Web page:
The main advantage is that you don’t have to go through CDL registration, which takes time, inspection, and effort (more than that for registering non-CDL IDs). Yes, you can still haul cars with non-CDL credentials, but in this case you need to make sure your GVWR stays within permitted non-commercial hauling limits. 

The trick is - you must account for the total weight you are moving, with all attachments and contents. If you decide to maintain a non-CDL hauling career, some tips for managing your GVWR would be to:

  • Check your vehicle's manual or the driver's side door frame for the GVWR;
  • Always consider the weight of your cargo and passengers;
  • Keep in mind safety gear or added accessories;
  • Keep tabs on your vehicle's weight, especially if you load and unload cargo frequently.

How to get a CDL

Applying for CDL is something you or your truckers must go through on their own. There are specialized CDL driving schools that organize tests and provide all certifications. In order to apply for CDL, it is best to find a good school in your region.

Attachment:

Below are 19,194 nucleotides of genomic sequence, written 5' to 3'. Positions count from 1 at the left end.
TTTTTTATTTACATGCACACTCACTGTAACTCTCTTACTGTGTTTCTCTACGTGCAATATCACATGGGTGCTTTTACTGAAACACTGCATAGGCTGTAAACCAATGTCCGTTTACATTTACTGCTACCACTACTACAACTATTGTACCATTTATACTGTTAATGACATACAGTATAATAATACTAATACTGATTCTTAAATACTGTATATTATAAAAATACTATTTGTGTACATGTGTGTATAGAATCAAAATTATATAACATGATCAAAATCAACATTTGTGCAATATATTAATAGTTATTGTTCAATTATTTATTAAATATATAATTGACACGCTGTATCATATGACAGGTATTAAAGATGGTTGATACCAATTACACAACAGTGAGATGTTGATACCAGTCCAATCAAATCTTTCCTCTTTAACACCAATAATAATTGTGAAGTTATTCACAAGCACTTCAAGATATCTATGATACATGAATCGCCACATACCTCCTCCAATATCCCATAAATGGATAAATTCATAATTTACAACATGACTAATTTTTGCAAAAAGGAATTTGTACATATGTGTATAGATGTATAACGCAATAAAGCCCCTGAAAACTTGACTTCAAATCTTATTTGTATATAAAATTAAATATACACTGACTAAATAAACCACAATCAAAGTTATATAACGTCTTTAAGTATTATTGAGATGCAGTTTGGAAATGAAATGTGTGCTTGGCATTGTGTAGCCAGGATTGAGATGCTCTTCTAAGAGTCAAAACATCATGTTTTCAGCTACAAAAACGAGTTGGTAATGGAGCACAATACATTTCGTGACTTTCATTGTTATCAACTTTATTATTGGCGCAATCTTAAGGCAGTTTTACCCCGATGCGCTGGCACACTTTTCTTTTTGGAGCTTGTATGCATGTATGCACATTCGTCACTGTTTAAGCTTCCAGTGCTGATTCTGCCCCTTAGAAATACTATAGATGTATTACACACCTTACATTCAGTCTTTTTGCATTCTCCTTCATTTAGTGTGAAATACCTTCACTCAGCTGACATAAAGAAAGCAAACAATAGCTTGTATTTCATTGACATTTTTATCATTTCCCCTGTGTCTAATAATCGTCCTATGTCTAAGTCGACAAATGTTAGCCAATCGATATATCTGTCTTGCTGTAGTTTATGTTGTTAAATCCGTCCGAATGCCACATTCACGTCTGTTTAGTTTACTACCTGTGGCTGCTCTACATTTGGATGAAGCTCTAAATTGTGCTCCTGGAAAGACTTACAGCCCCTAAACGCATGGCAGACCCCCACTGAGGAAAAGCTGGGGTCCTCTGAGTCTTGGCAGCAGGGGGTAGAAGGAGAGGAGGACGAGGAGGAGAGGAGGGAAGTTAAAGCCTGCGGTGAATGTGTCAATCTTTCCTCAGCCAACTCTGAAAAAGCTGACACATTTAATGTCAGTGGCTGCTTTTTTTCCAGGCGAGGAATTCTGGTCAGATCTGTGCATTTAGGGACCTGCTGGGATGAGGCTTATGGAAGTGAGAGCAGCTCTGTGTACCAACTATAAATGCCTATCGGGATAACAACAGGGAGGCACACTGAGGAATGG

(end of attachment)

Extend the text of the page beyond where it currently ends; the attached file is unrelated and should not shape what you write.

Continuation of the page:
How to get a CDL

Some heads-up for picking the school:

  • Be ready to cover the costs or seek financial aid or on-the-job training opportunities from hiring companies
  • Ignore any two-week courses and options that emphasize cheapness and speed of completion
  • Choose a reputable school that offers extra training in case you fail some tests 

Things to do before taking the CDL permit test

You will also need to pass physical examinations to get these forms:

  • (MEC) MCSA- 5876 - Medical Examiner's Certificate proving that a driver has passed the medical examination required for a CDL.
  • MER MCSA-5875 - Сomprehensive medical report required for CDL applicants to ensure they meet the physical requirements for safely operating a commercial vehicle.